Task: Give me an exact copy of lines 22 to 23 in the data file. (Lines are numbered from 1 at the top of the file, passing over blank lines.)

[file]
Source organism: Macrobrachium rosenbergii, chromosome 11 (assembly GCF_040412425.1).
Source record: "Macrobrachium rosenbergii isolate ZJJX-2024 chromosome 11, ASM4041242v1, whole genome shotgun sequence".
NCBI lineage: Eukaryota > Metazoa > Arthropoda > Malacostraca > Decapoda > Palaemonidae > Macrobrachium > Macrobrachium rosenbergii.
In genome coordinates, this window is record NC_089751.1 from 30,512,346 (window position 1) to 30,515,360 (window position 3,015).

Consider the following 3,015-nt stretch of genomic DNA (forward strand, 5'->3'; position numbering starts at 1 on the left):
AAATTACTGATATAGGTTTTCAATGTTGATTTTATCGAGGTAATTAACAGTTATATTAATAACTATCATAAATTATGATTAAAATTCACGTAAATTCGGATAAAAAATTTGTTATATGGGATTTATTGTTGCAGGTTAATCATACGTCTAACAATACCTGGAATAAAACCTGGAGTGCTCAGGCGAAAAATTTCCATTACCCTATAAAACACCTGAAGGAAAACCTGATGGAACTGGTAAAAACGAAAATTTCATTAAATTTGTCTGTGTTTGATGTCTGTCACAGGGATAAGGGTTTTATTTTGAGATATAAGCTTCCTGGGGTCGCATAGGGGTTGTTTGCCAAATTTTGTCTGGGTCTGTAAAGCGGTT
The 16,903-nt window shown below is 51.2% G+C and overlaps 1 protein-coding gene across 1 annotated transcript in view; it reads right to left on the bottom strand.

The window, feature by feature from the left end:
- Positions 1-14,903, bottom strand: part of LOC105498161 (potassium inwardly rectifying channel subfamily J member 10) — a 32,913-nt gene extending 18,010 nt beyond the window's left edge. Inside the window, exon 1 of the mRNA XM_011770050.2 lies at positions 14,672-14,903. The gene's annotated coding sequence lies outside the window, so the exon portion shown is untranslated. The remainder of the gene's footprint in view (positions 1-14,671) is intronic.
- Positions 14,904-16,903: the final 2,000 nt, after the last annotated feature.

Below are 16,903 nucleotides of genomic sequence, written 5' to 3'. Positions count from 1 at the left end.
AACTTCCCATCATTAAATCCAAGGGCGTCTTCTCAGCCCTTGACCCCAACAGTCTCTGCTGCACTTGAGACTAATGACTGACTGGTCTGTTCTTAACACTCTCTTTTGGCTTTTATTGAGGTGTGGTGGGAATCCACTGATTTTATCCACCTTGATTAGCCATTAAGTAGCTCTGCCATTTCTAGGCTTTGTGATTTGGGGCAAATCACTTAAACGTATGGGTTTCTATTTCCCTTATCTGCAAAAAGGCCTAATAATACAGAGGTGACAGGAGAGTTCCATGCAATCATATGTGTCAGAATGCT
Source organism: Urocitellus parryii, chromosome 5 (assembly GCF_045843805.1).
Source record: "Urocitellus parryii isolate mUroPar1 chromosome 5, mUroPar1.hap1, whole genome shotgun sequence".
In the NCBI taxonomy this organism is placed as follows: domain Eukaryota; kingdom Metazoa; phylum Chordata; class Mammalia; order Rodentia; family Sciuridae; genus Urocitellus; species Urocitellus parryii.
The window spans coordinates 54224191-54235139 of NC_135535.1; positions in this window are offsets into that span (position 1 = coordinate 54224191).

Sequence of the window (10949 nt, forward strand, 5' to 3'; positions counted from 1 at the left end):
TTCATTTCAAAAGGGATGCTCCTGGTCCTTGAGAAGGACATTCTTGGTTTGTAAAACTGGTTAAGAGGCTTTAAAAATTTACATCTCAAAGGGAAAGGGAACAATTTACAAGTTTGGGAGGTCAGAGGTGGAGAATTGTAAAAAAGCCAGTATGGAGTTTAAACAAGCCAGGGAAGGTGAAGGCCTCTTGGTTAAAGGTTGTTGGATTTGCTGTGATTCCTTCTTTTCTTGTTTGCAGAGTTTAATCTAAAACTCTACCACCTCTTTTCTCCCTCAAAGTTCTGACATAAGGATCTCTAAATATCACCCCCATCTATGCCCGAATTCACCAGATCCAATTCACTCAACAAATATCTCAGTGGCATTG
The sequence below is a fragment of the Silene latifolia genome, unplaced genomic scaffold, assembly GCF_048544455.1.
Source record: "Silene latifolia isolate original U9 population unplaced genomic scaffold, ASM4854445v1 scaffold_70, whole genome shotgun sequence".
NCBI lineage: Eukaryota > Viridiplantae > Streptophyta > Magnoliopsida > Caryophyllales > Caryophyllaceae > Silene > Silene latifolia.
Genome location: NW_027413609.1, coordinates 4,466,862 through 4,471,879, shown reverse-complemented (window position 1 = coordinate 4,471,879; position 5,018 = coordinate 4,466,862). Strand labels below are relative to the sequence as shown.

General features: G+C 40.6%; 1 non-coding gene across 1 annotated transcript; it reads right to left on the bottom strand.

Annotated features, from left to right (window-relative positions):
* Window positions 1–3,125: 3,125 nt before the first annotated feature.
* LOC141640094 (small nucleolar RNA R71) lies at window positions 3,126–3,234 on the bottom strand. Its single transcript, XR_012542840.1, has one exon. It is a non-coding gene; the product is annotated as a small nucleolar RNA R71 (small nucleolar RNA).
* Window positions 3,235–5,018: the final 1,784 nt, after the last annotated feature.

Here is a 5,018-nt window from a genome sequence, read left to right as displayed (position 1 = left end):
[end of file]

Genome location: NW_027413609.1, coordinates 4,466,862 through 4,471,879, shown reverse-complemented (window position 1 = coordinate 4,471,879; position 5,018 = coordinate 4,466,862). Strand labels below are relative to the sequence as shown.

General features: G+C 40.6%; 1 non-coding gene across 1 annotated transcript; it reads right to left on the bottom strand.